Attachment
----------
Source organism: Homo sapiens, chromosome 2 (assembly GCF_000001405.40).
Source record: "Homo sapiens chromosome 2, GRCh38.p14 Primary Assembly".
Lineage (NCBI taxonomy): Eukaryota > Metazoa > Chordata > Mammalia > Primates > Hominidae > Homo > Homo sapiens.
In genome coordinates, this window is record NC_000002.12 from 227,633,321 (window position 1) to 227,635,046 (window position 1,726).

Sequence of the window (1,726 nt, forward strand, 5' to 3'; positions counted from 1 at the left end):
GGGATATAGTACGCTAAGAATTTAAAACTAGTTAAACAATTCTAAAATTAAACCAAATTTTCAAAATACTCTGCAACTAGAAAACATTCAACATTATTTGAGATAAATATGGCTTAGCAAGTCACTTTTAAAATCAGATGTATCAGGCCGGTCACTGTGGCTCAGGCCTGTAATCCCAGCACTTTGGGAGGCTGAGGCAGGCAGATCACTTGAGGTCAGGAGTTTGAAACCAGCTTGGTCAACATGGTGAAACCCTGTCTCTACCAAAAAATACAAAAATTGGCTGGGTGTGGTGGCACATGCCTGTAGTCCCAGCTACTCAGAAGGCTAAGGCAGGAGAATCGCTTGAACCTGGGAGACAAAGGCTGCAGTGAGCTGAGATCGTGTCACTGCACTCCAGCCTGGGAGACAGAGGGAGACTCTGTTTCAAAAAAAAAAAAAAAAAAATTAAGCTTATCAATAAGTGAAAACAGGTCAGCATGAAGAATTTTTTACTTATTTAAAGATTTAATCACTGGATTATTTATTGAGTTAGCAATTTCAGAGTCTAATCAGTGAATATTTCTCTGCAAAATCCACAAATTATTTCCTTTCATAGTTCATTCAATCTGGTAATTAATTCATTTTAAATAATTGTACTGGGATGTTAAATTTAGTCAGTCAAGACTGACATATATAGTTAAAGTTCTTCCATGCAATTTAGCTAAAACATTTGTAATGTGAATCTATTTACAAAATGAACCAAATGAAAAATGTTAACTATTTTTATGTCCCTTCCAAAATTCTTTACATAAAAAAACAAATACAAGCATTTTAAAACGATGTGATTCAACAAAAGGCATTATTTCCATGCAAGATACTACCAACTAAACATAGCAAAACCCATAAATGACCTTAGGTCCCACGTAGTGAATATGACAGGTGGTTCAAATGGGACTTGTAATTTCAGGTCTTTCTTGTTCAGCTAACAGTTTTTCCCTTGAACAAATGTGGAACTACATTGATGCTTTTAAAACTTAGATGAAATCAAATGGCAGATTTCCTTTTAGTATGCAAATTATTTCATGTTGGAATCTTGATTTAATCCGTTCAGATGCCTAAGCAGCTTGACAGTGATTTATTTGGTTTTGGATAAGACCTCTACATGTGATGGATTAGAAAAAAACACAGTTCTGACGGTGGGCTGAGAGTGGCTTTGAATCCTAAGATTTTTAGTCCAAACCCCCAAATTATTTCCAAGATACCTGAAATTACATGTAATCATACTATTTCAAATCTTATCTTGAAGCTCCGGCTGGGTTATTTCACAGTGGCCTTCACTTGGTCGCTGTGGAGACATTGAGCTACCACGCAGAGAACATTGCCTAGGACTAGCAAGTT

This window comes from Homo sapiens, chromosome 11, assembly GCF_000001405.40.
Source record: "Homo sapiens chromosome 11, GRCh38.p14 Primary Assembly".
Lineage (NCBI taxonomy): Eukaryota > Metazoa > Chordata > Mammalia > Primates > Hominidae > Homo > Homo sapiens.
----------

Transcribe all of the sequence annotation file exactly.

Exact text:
Source organism: Homo sapiens, chromosome 2 (assembly GCF_000001405.40).
Source record: "Homo sapiens chromosome 2, GRCh38.p14 Primary Assembly".
Lineage (NCBI taxonomy): Eukaryota > Metazoa > Chordata > Mammalia > Primates > Hominidae > Homo > Homo sapiens.
In genome coordinates, this window is record NC_000002.12 from 227,633,321 (window position 1) to 227,635,046 (window position 1,726).

Sequence of the window (1,726 nt, forward strand, 5' to 3'; positions counted from 1 at the left end):
GGGATATAGTACGCTAAGAATTTAAAACTAGTTAAACAATTCTAAAATTAAACCAAATTTTCAAAATACTCTGCAACTAGAAAACATTCAACATTATTTGAGATAAATATGGCTTAGCAAGTCACTTTTAAAATCAGATGTATCAGGCCGGTCACTGTGGCTCAGGCCTGTAATCCCAGCACTTTGGGAGGCTGAGGCAGGCAGATCACTTGAGGTCAGGAGTTTGAAACCAGCTTGGTCAACATGGTGAAACCCTGTCTCTACCAAAAAATACAAAAATTGGCTGGGTGTGGTGGCACATGCCTGTAGTCCCAGCTACTCAGAAGGCTAAGGCAGGAGAATCGCTTGAACCTGGGAGACAAAGGCTGCAGTGAGCTGAGATCGTGTCACTGCACTCCAGCCTGGGAGACAGAGGGAGACTCTGTTTCAAAAAAAAAAAAAAAAAAATTAAGCTTATCAATAAGTGAAAACAGGTCAGCATGAAGAATTTTTTACTTATTTAAAGATTTAATCACTGGATTATTTATTGAGTTAGCAATTTCAGAGTCTAATCAGTGAATATTTCTCTGCAAAATCCACAAATTATTTCCTTTCATAGTTCATTCAATCTGGTAATTAATTCATTTTAAATAATTGTACTGGGATGTTAAATTTAGTCAGTCAAGACTGACATATATAGTTAAAGTTCTTCCATGCAATTTAGCTAAAACATTTGTAATGTGAATCTATTTACAAAATGAACCAAATGAAAAATGTTAACTATTTTTATGTCCCTTCCAAAATTCTTTACATAAAAAAACAAATACAAGCATTTTAAAACGATGTGATTCAACAAAAGGCATTATTTCCATGCAAGATACTACCAACTAAACATAGCAAAACCCATAAATGACCTTAGGTCCCACGTAGTGAATATGACAGGTGGTTCAAATGGGACTTGTAATTTCAGGTCTTTCTTGTTCAGCTAACAGTTTTTCCCTTGAACAAATGTGGAACTACATTGATGCTTTTAAAACTTAGATGAAATCAAATGGCAGATTTCCTTTTAGTATGCAAATTATTTCATGTTGGAATCTTGATTTAATCCGTTCAGATGCCTAAGCAGCTTGACAGTGATTTATTTGGTTTTGGATAAGACCTCTACATGTGATGGATTAGAAAAAAACACAGTTCTGACGGTGGGCTGAGAGTGGCTTTGAATCCTAAGATTTTTAGTCCAAACCCCCAAATTATTTCCAAGATACCTGAAATTACATGTAATCATACTATTTCAAATCTTATCTTGAAGCTCCGGCTGGGTTATTTCACAGTGGCCTTCACTTGGTCGCTGTGGAGACATTGAGCTACCACGCAGAGAACATTGCCTAGGACTAGCAAGTT

This window comes from Homo sapiens, chromosome 11, assembly GCF_000001405.40.
Source record: "Homo sapiens chromosome 11, GRCh38.p14 Primary Assembly".
Lineage (NCBI taxonomy): Eukaryota > Metazoa > Chordata > Mammalia > Primates > Hominidae > Homo > Homo sapiens.